When returning, go to Domodedovskaya metro and cross the street to where there are several buses. You will experience a confusing number of buses and drivers standing around. Ask for the airport and someone will eventually tell you which bus or van will take you.
Moscow's overground public transport network consists of buses, trolleybuses and trams, which are all operated vy the state-owned company Mosgortrans.
All vehicles can be used with the same kinds of tickets. These can be bought from small kiosks at the main stops or near Metro stations. In 2009 a single ticket cost 20 Rubles. Tickets can even be bought from the driver, but for a slightly higher price (25 Rubles, 2009).
Nowadays most buses are equipped with a turnstile, where you have to put your ticket into a machine to pass through.
An interesting trolleybus route for tourists is bus #7, which sereves a route from Park Pobedy to Kamenny Most near the Kremlin. It goes along the river bank and up to the Sparrow Hills (Vorobyovy Gory) and passes many other sights.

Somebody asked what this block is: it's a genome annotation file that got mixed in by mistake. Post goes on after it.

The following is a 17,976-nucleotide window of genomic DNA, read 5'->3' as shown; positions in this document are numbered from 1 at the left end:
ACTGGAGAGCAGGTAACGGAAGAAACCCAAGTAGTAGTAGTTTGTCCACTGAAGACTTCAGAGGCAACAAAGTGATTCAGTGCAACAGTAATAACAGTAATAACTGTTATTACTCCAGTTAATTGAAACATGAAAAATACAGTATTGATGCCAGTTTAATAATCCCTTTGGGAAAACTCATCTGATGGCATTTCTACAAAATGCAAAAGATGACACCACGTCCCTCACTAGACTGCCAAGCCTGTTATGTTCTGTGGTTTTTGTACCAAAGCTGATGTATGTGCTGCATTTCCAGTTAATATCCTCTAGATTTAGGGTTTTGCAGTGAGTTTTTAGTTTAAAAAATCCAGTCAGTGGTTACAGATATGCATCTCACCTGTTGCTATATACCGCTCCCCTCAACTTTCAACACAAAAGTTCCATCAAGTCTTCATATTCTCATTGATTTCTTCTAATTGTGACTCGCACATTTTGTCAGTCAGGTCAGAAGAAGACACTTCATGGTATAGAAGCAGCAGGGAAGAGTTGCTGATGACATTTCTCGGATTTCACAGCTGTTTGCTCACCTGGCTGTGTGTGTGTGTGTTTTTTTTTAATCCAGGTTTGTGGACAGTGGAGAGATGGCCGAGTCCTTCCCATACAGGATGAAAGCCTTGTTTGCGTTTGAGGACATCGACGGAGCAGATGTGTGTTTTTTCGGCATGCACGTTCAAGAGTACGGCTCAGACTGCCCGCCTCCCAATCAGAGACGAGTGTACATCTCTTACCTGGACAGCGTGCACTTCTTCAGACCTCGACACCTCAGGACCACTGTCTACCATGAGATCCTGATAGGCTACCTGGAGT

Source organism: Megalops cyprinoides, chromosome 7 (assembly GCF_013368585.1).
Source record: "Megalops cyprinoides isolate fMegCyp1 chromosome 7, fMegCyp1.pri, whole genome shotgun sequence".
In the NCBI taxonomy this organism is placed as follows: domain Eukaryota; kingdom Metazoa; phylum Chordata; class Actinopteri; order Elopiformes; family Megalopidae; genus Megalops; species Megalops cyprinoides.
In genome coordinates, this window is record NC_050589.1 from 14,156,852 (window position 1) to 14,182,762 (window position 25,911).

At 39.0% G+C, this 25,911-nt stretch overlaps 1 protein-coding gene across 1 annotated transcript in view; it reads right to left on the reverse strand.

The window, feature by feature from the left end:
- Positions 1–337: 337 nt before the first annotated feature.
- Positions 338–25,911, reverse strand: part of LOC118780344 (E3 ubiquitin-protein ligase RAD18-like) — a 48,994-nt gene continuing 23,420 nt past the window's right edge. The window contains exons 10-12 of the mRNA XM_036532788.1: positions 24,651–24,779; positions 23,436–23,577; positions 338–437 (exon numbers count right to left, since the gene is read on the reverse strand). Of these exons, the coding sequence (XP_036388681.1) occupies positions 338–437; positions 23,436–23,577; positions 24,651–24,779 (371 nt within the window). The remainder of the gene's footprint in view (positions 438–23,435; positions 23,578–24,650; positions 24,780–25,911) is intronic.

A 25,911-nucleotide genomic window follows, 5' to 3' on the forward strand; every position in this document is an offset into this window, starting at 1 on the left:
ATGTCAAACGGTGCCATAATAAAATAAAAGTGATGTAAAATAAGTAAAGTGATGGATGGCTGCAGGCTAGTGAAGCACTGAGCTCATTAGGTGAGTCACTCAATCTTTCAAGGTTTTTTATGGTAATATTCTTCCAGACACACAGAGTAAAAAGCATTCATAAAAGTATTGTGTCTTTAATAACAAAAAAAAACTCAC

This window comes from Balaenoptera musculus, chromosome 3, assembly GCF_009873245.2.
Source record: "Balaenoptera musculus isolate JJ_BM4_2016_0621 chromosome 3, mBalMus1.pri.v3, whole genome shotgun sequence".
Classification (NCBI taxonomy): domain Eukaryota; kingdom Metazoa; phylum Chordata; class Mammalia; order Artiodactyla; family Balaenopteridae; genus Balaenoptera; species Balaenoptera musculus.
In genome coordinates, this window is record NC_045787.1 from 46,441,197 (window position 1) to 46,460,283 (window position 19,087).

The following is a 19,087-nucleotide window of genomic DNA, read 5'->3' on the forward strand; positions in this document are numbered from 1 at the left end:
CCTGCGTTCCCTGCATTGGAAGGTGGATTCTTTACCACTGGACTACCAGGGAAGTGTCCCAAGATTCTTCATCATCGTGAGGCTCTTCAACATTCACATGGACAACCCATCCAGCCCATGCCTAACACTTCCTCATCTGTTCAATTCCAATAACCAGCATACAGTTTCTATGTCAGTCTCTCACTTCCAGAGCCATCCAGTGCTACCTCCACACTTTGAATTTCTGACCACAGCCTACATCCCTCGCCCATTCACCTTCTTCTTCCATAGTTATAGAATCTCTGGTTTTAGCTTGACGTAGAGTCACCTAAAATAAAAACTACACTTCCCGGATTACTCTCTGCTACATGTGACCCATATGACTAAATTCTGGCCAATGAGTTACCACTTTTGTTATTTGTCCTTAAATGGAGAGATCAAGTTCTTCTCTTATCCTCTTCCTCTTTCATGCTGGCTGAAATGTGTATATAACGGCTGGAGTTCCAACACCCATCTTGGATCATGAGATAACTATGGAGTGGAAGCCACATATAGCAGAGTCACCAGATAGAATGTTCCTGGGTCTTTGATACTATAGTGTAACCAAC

Please install Russian language pack into your OS and internet browser, if you want to see Cyrillic letters in this post.
Keep in mind famous Moscow traffic jams, we call it Пробки (sounds like “prop key”, you can also translate it as “cork”, good word for this phenomena). Honestly I have never seen “Moscow probki” in London and Paris, and something alike occurs in NYC.
Tip: avoid using overland transportation on workdays and rush hours. Literally between 8.00 am and 9.00 pm in workdays. However it is better than bad:) in mid-day on some streets. Try using our glorious metro and your feet.
It's OK for weekends and public holidays.